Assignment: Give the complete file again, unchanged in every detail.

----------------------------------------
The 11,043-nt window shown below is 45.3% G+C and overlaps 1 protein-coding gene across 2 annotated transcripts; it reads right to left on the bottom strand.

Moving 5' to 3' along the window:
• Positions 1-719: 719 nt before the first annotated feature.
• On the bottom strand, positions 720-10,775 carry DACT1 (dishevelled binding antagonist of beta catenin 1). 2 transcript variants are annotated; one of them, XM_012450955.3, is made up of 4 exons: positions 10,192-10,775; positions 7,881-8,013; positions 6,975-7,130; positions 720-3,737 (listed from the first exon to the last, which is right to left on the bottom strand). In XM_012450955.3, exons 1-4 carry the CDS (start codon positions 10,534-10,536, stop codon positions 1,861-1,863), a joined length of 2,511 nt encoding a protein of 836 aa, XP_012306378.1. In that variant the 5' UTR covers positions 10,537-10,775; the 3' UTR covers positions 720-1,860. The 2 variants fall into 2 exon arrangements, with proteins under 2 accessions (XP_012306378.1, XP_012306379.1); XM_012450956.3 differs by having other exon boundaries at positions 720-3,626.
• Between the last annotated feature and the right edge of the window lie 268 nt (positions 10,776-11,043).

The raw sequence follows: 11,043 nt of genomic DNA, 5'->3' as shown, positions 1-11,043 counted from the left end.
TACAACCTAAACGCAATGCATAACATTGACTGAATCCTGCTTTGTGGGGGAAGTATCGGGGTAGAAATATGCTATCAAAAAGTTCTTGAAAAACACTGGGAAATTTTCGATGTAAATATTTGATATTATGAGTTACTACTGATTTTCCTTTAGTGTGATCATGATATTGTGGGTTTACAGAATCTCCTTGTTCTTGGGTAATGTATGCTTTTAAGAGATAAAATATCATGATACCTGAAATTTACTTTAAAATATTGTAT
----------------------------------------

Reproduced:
The 11,043-nt window shown below is 45.3% G+C and overlaps 1 protein-coding gene across 2 annotated transcripts; it reads right to left on the bottom strand.

Moving 5' to 3' along the window:
• Positions 1-719: 719 nt before the first annotated feature.
• On the bottom strand, positions 720-10,775 carry DACT1 (dishevelled binding antagonist of beta catenin 1). 2 transcript variants are annotated; one of them, XM_012450955.3, is made up of 4 exons: positions 10,192-10,775; positions 7,881-8,013; positions 6,975-7,130; positions 720-3,737 (listed from the first exon to the last, which is right to left on the bottom strand). In XM_012450955.3, exons 1-4 carry the CDS (start codon positions 10,534-10,536, stop codon positions 1,861-1,863), a joined length of 2,511 nt encoding a protein of 836 aa, XP_012306378.1. In that variant the 5' UTR covers positions 10,537-10,775; the 3' UTR covers positions 720-1,860. The 2 variants fall into 2 exon arrangements, with proteins under 2 accessions (XP_012306378.1, XP_012306379.1); XM_012450956.3 differs by having other exon boundaries at positions 720-3,626.
• Between the last annotated feature and the right edge of the window lie 268 nt (positions 10,776-11,043).

The raw sequence follows: 11,043 nt of genomic DNA, 5'->3' as shown, positions 1-11,043 counted from the left end.
TACAACCTAAACGCAATGCATAACATTGACTGAATCCTGCTTTGTGGGGGAAGTATCGGGGTAGAAATATGCTATCAAAAAGTTCTTGAAAAACACTGGGAAATTTTCGATGTAAATATTTGATATTATGAGTTACTACTGATTTTCCTTTAGTGTGATCATGATATTGTGGGTTTACAGAATCTCCTTGTTCTTGGGTAATGTATGCTTTTAAGAGATAAAATATCATGATACCTGAAATTTACTTTAAAATATTGTAT